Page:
This project assumes you already have a Model A or B Raspberry Pi, power supply, HD card, screen, keyboard, network etc. Raspbian Wheezy OS.
In this project I will show you how to construct a wireless switch. This project can be adapted to suit any application where you need a wireless switch communicating to the Raspberry Pi. When the switch is closed or opened a wireless signal is sent to the wireless base station receiver. The transmitter can support two separate switches off the same RF transmitter. You can connect as many transmitters as you like.
What you need
The RF parts can be purchased from the PrivateEyePi Store
How it works
The sensor will transmit a signal to the base station when the attached switch changes state (off/on). The transmitter is optimized for extremely low current consumption so that it is able to last over a year on a single set of batteries, or 1 coin cell if you are using the wireless sensor kit (RF04) . The RF units are very powerful and should easily handle communications distances around a residential home. The antennae of the transmitter can be adjusted for longer distances, or for greater strength to compensate for walls or other physical barriers. The transmitter comes pre-configured with a unique number identifier that will be used to uniquely identify the sensor. This enables you to have as many wireless sensors as you want. Each switch that is attached to the sensor is identified as Switch A and Switch B in the serial message received by the Raspberry Pi. The Python code required to read the the serial communications stream is provided. We also provide the code to send the sensor status value to the PrivateEyePi server to be displayed on your WWW dashboard; however this is not a mandatory part of this project. If you want a wireless switch sensor for other projects then these steps will help you achieve that goal too.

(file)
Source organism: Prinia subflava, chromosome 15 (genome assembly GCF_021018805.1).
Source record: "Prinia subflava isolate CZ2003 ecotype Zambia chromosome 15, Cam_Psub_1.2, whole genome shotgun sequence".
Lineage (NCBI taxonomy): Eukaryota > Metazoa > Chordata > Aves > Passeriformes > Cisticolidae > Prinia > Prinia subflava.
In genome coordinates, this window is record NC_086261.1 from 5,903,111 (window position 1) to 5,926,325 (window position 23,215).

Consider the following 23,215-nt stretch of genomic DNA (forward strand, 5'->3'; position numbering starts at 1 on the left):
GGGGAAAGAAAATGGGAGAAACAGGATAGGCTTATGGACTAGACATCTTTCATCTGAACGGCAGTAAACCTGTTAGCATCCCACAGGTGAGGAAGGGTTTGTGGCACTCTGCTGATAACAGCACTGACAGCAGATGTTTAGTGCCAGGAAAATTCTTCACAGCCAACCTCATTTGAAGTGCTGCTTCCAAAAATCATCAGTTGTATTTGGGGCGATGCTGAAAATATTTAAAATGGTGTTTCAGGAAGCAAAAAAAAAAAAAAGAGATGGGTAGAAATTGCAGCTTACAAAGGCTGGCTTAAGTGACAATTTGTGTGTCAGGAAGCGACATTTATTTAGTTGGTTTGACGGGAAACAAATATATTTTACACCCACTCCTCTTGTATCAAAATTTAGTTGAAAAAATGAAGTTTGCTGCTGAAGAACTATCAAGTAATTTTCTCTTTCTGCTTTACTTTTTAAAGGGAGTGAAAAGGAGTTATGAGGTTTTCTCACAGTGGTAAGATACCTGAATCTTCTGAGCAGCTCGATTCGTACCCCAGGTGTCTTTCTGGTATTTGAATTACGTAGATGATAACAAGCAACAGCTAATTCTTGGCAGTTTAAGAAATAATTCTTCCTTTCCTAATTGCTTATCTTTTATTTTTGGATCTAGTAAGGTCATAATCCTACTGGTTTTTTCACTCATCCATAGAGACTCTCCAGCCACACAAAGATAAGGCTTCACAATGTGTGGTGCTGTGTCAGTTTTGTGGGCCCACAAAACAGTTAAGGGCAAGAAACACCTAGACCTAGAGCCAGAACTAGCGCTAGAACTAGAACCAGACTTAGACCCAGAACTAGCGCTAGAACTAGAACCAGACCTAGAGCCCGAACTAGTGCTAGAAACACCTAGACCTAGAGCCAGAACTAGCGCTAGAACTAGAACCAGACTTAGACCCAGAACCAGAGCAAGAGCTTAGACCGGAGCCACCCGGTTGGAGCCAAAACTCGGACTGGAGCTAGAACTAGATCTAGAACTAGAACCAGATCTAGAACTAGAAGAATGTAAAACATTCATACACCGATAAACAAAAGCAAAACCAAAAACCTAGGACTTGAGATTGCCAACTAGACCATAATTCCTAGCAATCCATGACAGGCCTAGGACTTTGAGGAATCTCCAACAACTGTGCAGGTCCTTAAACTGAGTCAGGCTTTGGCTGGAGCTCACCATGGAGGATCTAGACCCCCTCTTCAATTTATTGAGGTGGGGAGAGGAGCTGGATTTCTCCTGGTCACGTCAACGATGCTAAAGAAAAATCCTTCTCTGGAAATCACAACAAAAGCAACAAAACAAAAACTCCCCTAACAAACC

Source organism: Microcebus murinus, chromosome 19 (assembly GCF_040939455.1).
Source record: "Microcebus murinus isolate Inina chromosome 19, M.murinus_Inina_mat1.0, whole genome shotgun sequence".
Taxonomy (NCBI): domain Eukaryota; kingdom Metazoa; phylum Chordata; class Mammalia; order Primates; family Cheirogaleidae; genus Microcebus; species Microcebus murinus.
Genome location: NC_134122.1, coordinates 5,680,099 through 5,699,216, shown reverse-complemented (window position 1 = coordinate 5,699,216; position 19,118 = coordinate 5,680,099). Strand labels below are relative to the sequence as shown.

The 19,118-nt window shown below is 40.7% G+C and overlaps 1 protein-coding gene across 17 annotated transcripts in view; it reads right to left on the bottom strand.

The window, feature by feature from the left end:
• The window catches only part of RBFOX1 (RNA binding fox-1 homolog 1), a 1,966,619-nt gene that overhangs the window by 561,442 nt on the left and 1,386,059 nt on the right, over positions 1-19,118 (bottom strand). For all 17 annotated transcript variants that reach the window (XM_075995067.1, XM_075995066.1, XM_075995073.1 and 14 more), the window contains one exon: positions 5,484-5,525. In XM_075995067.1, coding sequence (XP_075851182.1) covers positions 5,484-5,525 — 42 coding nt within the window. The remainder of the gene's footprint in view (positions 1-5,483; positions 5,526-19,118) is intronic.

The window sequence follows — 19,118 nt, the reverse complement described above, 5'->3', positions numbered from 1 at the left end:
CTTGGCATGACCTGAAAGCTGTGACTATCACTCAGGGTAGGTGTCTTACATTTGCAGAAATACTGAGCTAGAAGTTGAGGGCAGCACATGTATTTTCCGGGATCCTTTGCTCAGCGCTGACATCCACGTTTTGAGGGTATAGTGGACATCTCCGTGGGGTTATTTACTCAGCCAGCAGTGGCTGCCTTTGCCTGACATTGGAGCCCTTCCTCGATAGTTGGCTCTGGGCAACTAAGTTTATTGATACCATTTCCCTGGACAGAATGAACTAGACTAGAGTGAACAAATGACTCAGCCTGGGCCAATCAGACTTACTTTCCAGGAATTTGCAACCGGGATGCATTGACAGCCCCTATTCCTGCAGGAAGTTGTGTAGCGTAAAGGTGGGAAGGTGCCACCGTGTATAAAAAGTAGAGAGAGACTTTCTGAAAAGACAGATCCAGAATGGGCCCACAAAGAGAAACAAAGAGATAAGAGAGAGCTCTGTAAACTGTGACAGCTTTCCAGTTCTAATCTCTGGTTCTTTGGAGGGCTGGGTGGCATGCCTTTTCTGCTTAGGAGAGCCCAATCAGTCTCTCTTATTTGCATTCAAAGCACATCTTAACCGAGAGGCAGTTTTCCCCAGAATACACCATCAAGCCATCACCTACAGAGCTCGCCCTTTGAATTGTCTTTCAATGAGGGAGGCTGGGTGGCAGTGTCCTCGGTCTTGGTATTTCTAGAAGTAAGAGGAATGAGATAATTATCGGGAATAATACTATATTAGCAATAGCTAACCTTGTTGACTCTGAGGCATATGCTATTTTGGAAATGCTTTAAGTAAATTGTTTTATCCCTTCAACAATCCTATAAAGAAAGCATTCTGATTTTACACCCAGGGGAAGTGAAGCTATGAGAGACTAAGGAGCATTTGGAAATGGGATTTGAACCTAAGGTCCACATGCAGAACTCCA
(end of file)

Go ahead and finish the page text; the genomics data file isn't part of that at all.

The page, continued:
1. Construct a wireless switch using the wireless sensor case kit
The RF transmitter (RF05) looks exactly the same as the receiver units (RF01) so be careful not to mix them up. The packaging of the receivers and transmitters will be clearly marked so you know what is what. If you do mix them up them some trial and error testing should solve the problem. Plug the RF transmitter into the wireless sensor case kit (as shown above).
That's it! Now you are ready to install the software.
2. Construct a wireless switch using your own parts (see optional section under "what you need" above).
Construct the circuit shown in Figure 1 below.
As shown in the figures below the construction of the wireless switch is fairly easy. The tricky part is connecting wires to the pins of the RF unit as they are spaced very close together and do not plug into a breadboard. To make it easier I recommend you solder your wires to a 2mm 10 way header that plugs into the RF unit. This prevents you from having to solder directly to the RF transmitter.
Figure 1 shows the circuit diagram for transmitting a signal for a reed switch (door contact) or any other switch. Figure 1 also shows how you run 2 switches off one transmitter. This is useful if you have a door switch and a motion sensor in the same room (or a door switch and a window switch).
Figure 1 - Two switches attached to a wireless switch transmitter
3. Construct a wireless motion sensor
Figure 2 shows how to wire a PIR motion sensor to the RF transmitter. The PIR switch sends a signal to the transistor that triggers the closing of the switch circuit attached to the RF transmitter. After the PIR timeout period the switch is opened once more.
Here are some pictures of the wireless motion sensor: